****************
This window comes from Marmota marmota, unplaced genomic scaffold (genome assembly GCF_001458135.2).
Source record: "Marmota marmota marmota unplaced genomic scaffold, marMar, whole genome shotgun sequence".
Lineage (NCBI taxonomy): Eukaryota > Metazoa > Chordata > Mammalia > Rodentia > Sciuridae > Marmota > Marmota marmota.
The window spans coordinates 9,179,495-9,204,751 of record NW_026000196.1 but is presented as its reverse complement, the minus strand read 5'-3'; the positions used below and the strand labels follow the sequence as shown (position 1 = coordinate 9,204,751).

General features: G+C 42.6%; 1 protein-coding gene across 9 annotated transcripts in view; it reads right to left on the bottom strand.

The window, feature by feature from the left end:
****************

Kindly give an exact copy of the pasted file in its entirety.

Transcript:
This window comes from Marmota marmota, unplaced genomic scaffold (genome assembly GCF_001458135.2).
Source record: "Marmota marmota marmota unplaced genomic scaffold, marMar, whole genome shotgun sequence".
Lineage (NCBI taxonomy): Eukaryota > Metazoa > Chordata > Mammalia > Rodentia > Sciuridae > Marmota > Marmota marmota.
The window spans coordinates 9,179,495-9,204,751 of record NW_026000196.1 but is presented as its reverse complement, the minus strand read 5'-3'; the positions used below and the strand labels follow the sequence as shown (position 1 = coordinate 9,204,751).

General features: G+C 42.6%; 1 protein-coding gene across 9 annotated transcripts in view; it reads right to left on the bottom strand.

The window, feature by feature from the left end: